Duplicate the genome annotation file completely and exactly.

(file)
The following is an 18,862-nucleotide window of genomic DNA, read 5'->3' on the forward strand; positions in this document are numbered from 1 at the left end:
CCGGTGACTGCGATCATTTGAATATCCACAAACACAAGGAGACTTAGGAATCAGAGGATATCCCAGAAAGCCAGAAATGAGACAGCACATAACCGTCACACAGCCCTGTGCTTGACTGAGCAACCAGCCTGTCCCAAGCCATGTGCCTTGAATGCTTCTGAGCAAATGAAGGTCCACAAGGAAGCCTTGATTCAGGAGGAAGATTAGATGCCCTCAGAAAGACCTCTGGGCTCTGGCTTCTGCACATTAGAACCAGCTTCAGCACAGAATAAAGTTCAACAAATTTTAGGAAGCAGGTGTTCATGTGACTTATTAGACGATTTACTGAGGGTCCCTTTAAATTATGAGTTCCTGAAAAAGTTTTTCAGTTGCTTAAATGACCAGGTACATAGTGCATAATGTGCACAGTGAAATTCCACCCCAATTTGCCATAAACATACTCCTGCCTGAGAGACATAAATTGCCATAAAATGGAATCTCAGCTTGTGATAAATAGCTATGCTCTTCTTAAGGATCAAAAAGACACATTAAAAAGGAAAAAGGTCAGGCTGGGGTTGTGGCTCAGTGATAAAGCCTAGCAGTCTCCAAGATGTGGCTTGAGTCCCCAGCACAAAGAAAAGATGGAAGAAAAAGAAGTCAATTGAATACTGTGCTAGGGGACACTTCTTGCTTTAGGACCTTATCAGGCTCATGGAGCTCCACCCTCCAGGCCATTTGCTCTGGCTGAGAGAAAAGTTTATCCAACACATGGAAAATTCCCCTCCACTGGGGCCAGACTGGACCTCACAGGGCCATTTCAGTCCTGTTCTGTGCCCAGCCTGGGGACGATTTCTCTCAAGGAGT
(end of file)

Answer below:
The following is an 18,862-nucleotide window of genomic DNA, read 5'->3' on the forward strand; positions in this document are numbered from 1 at the left end:
CCGGTGACTGCGATCATTTGAATATCCACAAACACAAGGAGACTTAGGAATCAGAGGATATCCCAGAAAGCCAGAAATGAGACAGCACATAACCGTCACACAGCCCTGTGCTTGACTGAGCAACCAGCCTGTCCCAAGCCATGTGCCTTGAATGCTTCTGAGCAAATGAAGGTCCACAAGGAAGCCTTGATTCAGGAGGAAGATTAGATGCCCTCAGAAAGACCTCTGGGCTCTGGCTTCTGCACATTAGAACCAGCTTCAGCACAGAATAAAGTTCAACAAATTTTAGGAAGCAGGTGTTCATGTGACTTATTAGACGATTTACTGAGGGTCCCTTTAAATTATGAGTTCCTGAAAAAGTTTTTCAGTTGCTTAAATGACCAGGTACATAGTGCATAATGTGCACAGTGAAATTCCACCCCAATTTGCCATAAACATACTCCTGCCTGAGAGACATAAATTGCCATAAAATGGAATCTCAGCTTGTGATAAATAGCTATGCTCTTCTTAAGGATCAAAAAGACACATTAAAAAGGAAAAAGGTCAGGCTGGGGTTGTGGCTCAGTGATAAAGCCTAGCAGTCTCCAAGATGTGGCTTGAGTCCCCAGCACAAAGAAAAGATGGAAGAAAAAGAAGTCAATTGAATACTGTGCTAGGGGACACTTCTTGCTTTAGGACCTTATCAGGCTCATGGAGCTCCACCCTCCAGGCCATTTGCTCTGGCTGAGAGAAAAGTTTATCCAACACATGGAAAATTCCCCTCCACTGGGGCCAGACTGGACCTCACAGGGCCATTTCAGTCCTGTTCTGTGCCCAGCCTGGGGACGATTTCTCTCAAGGAGT